persist, requiring intervention above and beyond the provision of ART.
around 15% of adults and 26% of adolescents living with HIV cite
feeling depressed or overwhelmed as a barrier to HIV treatment adherence. A meta-analysis of studies
mostly conducted in the United States suggested that treating depression
can improve adherence to ART. When the interventions specifically targeted
depression (rather than treating it as a secondary objective), results were
better. Furthermore the greatest impact was seen in patients with a low CD4 cell
count or moderate to severe depression symptoms, or when treatments of a longer
duration were used.
recent prospective cohort study from Tanzania found that 58% of women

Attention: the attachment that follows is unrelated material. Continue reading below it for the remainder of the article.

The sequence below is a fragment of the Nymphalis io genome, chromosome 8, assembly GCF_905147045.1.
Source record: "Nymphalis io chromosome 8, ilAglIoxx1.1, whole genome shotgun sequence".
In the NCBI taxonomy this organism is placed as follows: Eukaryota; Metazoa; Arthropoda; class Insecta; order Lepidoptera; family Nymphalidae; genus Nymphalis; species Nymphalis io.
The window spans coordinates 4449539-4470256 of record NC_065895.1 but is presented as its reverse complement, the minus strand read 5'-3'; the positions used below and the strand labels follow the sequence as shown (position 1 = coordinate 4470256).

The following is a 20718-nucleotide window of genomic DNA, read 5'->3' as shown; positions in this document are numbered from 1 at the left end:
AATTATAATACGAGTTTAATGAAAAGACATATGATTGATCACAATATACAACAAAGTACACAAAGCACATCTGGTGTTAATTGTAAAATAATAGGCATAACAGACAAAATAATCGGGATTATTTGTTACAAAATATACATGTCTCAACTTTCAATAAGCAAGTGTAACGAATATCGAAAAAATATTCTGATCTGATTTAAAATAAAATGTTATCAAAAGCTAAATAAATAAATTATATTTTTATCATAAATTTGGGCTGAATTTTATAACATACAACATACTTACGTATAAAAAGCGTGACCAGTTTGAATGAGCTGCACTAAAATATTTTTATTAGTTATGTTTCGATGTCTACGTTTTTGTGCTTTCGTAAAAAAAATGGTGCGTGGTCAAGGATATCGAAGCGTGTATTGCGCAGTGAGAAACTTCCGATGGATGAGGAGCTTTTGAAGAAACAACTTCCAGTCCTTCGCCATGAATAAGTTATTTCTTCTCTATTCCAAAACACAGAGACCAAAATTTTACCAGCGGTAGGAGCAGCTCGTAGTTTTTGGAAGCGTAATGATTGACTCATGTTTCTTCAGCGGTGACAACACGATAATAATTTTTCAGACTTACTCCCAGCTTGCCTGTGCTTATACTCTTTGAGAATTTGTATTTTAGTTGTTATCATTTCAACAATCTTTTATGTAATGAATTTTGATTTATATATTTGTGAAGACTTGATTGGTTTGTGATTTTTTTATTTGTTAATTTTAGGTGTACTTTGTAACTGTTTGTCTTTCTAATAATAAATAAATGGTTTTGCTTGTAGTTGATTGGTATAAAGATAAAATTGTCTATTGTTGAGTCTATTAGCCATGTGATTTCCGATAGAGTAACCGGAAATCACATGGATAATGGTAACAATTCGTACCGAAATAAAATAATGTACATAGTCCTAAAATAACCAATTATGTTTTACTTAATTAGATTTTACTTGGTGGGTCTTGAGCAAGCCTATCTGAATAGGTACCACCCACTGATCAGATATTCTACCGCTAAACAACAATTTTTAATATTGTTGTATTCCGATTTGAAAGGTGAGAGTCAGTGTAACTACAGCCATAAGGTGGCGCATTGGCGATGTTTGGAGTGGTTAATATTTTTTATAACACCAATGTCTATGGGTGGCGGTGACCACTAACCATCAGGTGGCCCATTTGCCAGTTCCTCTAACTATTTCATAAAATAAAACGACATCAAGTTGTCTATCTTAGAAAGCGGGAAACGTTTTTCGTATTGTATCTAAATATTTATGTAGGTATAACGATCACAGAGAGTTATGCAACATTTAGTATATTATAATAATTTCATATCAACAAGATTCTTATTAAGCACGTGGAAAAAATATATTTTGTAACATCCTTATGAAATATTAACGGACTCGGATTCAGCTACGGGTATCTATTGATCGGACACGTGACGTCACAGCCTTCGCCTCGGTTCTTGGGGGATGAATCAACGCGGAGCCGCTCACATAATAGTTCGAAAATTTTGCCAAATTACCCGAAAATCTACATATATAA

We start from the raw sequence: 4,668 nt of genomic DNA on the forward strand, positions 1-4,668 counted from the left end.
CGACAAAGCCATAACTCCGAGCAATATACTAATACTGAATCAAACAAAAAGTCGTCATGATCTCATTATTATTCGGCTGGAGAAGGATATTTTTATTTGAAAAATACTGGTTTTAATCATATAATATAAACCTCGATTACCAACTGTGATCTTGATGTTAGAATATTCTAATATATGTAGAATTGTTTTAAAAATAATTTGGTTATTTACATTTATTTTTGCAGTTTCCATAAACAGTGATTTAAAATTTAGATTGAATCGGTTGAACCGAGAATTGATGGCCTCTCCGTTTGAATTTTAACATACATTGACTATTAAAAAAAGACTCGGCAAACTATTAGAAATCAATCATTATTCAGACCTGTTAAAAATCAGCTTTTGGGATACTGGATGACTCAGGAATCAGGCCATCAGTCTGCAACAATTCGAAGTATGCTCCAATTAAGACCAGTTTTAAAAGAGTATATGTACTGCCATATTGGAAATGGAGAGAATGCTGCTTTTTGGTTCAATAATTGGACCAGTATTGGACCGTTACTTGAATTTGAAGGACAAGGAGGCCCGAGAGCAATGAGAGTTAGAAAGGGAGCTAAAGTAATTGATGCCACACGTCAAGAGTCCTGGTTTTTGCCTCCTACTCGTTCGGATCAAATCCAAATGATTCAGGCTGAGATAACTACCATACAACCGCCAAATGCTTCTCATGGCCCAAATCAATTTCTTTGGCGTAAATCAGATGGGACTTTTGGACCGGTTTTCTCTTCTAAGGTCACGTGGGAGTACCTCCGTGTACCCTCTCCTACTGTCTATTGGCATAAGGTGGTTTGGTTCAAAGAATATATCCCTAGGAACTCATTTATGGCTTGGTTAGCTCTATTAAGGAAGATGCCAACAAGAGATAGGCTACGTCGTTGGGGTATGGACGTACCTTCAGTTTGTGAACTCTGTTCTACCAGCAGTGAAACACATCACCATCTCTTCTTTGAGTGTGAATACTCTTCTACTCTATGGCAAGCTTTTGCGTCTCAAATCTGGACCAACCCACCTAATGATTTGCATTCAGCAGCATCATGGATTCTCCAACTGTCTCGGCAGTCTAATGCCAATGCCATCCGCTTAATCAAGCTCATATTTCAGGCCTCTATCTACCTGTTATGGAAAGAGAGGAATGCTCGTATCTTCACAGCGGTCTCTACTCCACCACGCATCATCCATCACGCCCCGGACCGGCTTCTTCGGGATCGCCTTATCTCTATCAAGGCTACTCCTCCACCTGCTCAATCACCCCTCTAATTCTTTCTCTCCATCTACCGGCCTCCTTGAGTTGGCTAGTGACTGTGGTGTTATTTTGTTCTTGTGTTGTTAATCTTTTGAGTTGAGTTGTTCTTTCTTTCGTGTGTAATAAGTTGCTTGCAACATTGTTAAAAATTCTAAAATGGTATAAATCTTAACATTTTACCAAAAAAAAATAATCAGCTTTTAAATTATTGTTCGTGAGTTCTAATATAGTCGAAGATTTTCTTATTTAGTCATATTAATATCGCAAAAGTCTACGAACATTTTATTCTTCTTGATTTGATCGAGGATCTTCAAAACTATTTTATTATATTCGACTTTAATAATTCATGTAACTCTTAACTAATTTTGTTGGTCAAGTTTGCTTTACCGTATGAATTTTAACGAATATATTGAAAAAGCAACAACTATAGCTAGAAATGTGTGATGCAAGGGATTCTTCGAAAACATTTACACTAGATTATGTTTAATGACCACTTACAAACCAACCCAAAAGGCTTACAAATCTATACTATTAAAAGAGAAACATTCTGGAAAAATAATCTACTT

beginning HIV treatment had symptoms consistent with depression, with around a
third mentioning each of the following – loss of sexual interest, low energy,
worrying too much and blaming themselves. One in six women said they sometimes
felt like ending their life.
Depression was associated with mortality in this study. Two
years after beginning HIV treatment, 6.6% of women with depression symptoms and
3.7% of other women had died. After adjustment for other factors, women with
depression symptoms were twice as likely to have died.
One of the challenges of addressing mental health is the
dearth of mental health workers in many settings. There is one mental health
worker per 100,000 people in low-income countries, compared to 52 workers per
100,000 people in high-income countries.
Task shifting is therefore key. In a recently
published randomised controlled trial, lay health workers in Zimbabwe were